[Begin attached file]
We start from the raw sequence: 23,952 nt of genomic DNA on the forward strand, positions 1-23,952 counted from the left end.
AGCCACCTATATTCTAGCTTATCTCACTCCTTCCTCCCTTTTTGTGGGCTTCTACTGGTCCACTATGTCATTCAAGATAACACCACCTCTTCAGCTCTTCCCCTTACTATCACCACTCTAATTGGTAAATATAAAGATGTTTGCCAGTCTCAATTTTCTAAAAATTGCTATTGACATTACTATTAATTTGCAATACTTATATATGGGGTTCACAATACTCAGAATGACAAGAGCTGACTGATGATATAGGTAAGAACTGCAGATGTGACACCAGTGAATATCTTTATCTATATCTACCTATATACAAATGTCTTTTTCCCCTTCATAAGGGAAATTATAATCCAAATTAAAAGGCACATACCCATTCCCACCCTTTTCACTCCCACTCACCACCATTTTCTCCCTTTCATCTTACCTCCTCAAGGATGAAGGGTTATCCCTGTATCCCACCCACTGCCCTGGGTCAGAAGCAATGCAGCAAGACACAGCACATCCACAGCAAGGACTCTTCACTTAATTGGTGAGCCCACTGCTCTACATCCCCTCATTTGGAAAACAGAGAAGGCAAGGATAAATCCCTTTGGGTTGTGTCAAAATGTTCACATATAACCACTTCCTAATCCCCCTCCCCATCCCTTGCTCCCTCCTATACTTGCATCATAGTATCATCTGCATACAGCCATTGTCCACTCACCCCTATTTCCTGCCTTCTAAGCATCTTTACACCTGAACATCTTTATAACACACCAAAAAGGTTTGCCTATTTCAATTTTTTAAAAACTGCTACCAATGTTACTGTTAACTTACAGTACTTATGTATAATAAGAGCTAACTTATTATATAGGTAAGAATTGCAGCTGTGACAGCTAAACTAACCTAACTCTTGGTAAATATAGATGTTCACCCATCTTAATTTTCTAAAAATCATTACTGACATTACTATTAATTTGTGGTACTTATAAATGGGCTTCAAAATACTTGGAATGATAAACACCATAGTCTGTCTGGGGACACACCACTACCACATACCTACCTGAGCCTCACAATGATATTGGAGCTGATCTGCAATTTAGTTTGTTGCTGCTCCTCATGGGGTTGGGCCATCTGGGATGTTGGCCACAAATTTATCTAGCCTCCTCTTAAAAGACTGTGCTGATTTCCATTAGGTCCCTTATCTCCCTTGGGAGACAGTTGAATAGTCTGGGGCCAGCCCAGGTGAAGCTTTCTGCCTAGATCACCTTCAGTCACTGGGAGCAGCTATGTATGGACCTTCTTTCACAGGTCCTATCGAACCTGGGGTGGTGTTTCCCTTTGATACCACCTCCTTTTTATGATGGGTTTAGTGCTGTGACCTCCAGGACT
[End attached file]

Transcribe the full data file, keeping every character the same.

We start from the raw sequence: 23,952 nt of genomic DNA on the forward strand, positions 1-23,952 counted from the left end.
AGCCACCTATATTCTAGCTTATCTCACTCCTTCCTCCCTTTTTGTGGGCTTCTACTGGTCCACTATGTCATTCAAGATAACACCACCTCTTCAGCTCTTCCCCTTACTATCACCACTCTAATTGGTAAATATAAAGATGTTTGCCAGTCTCAATTTTCTAAAAATTGCTATTGACATTACTATTAATTTGCAATACTTATATATGGGGTTCACAATACTCAGAATGACAAGAGCTGACTGATGATATAGGTAAGAACTGCAGATGTGACACCAGTGAATATCTTTATCTATATCTACCTATATACAAATGTCTTTTTCCCCTTCATAAGGGAAATTATAATCCAAATTAAAAGGCACATACCCATTCCCACCCTTTTCACTCCCACTCACCACCATTTTCTCCCTTTCATCTTACCTCCTCAAGGATGAAGGGTTATCCCTGTATCCCACCCACTGCCCTGGGTCAGAAGCAATGCAGCAAGACACAGCACATCCACAGCAAGGACTCTTCACTTAATTGGTGAGCCCACTGCTCTACATCCCCTCATTTGGAAAACAGAGAAGGCAAGGATAAATCCCTTTGGGTTGTGTCAAAATGTTCACATATAACCACTTCCTAATCCCCCTCCCCATCCCTTGCTCCCTCCTATACTTGCATCATAGTATCATCTGCATACAGCCATTGTCCACTCACCCCTATTTCCTGCCTTCTAAGCATCTTTACACCTGAACATCTTTATAACACACCAAAAAGGTTTGCCTATTTCAATTTTTTAAAAACTGCTACCAATGTTACTGTTAACTTACAGTACTTATGTATAATAAGAGCTAACTTATTATATAGGTAAGAATTGCAGCTGTGACAGCTAAACTAACCTAACTCTTGGTAAATATAGATGTTCACCCATCTTAATTTTCTAAAAATCATTACTGACATTACTATTAATTTGTGGTACTTATAAATGGGCTTCAAAATACTTGGAATGATAAACACCATAGTCTGTCTGGGGACACACCACTACCACATACCTACCTGAGCCTCACAATGATATTGGAGCTGATCTGCAATTTAGTTTGTTGCTGCTCCTCATGGGGTTGGGCCATCTGGGATGTTGGCCACAAATTTATCTAGCCTCCTCTTAAAAGACTGTGCTGATTTCCATTAGGTCCCTTATCTCCCTTGGGAGACAGTTGAATAGTCTGGGGCCAGCCCAGGTGAAGCTTTCTGCCTAGATCACCTTCAGTCACTGGGAGCAGCTATGTATGGACCTTCTTTCACAGGTCCTATCGAACCTGGGGTGGTGTTTCCCTTTGATACCACCTCCTTTTTATGATGGGTTTAGTGCTGTGACCTCCAGGACT